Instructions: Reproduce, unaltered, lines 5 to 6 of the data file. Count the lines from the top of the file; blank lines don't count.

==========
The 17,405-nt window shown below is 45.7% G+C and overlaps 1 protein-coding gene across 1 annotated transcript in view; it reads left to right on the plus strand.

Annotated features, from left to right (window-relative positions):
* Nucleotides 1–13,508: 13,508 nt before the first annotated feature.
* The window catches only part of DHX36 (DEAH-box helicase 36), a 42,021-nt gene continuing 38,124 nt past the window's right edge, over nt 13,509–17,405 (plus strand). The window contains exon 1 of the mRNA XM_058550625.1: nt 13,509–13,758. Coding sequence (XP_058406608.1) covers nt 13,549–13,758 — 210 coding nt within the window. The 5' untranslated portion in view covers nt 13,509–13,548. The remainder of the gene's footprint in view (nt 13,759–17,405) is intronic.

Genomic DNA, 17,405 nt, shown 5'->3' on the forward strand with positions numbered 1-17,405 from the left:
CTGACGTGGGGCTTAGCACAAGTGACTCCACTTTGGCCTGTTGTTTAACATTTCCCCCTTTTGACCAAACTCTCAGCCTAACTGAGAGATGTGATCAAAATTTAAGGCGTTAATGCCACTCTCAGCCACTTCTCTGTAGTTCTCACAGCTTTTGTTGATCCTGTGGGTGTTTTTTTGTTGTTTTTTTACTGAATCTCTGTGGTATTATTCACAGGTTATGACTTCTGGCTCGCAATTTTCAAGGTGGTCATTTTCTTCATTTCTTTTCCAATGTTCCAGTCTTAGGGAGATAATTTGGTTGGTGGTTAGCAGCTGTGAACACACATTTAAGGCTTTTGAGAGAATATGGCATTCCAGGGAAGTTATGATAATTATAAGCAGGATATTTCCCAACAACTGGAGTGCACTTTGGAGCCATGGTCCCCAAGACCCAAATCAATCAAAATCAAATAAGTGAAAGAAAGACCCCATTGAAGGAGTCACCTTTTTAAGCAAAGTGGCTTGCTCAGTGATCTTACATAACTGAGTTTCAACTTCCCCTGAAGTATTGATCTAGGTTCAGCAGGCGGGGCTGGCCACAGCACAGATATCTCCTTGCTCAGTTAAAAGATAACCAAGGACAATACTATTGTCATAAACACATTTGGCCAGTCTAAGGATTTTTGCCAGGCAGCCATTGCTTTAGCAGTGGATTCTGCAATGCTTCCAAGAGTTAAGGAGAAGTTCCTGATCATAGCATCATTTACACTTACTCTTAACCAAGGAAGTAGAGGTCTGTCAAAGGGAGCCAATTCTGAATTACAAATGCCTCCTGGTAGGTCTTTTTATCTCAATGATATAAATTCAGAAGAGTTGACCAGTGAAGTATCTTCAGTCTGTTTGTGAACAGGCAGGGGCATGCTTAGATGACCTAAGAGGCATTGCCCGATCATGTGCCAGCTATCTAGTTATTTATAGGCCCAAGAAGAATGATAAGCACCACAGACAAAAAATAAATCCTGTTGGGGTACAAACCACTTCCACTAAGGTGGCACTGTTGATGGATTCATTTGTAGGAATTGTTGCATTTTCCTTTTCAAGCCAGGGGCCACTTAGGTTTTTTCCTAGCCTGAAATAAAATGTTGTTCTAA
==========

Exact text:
Genomic DNA, 17,405 nt, shown 5'->3' on the forward strand with positions numbered 1-17,405 from the left:
CTGACGTGGGGCTTAGCACAAGTGACTCCACTTTGGCCTGTTGTTTAACATTTCCCCCTTTTGACCAAACTCTCAGCCTAACTGAGAGATGTGATCAAAATTTAAGGCGTTAATGCCACTCTCAGCCACTTCTCTGTAGTTCTCACAGCTTTTGTTGATCCTGTGGGTGTTTTTTTGTTGTTTTTTTACTGAATCTCTGTGGTATTATTCACAGGTTATGACTTCTGGCTCGCAATTTTCAAGGTGGTCATTTTCTTCATTTCTTTTCCAATGTTCCAGTCTTAGGGAGATAATTTGGTTGGTGGTTAGCAGCTGTGAACACACATTTAAGGCTTTTGAGAGAATATGGCATTCCAGGGAAGTTATGATAATTATAAGCAGGATATTTCCCAACAACTGGAGTGCACTTTGGAGCCATGGTCCCCAAGACCCAAATCAATCAAAATCAAATAAGTGAAAGAAAGACCCCATTGAAGGAGTCACCTTTTTAAGCAAAGTGGCTTGCTCAGTGATCTTACATAACTGAGTTTCAACTTCCCCTGAAGTATTGATCTAGGTTCAGCAGGCGGGGCTGGCCACAGCACAGATATCTCCTTGCTCAGTTAAAAGATAACCAAGGACAATACTATTGTCATAAACACATTTGGCCAGTCTAAGGATTTTTGCCAGGCAGCCATTGCTTTAGCAGTGGATTCTGCAATGCTTCCAAGAGTTAAGGAGAAGTTCCTGATCATAGCATCATTTACACTTACTCTTAACCAAGGAAGTAGAGGTCTGTCAAAGGGAGCCAATTCTGAATTACAAATGCCTCCTGGTAGGTCTTTTTATCTCAATGATATAAATTCAGAAGAGTTGACCAGTGAAGTATCTTCAGTCTGTTTGTGAACAGGCAGGGGCATGCTTAGATGACCTAAGAGGCATTGCCCGATCATGTGCCAGCTATCTAGTTATTTATAGGCCCAAGAAGAATGATAAGCACCACAGACAAAAAATAAATCCTGTTGGGGTACAAACCACTTCCACTAAGGTGGCACTGTTGATGGATTCATTTGTAGGAATTGTTGCATTTTCCTTTTCAAGCCAGGGGCCACTTAGGTTTTTTCCTAGCCTGAAATAAAATGTTGTTCTAA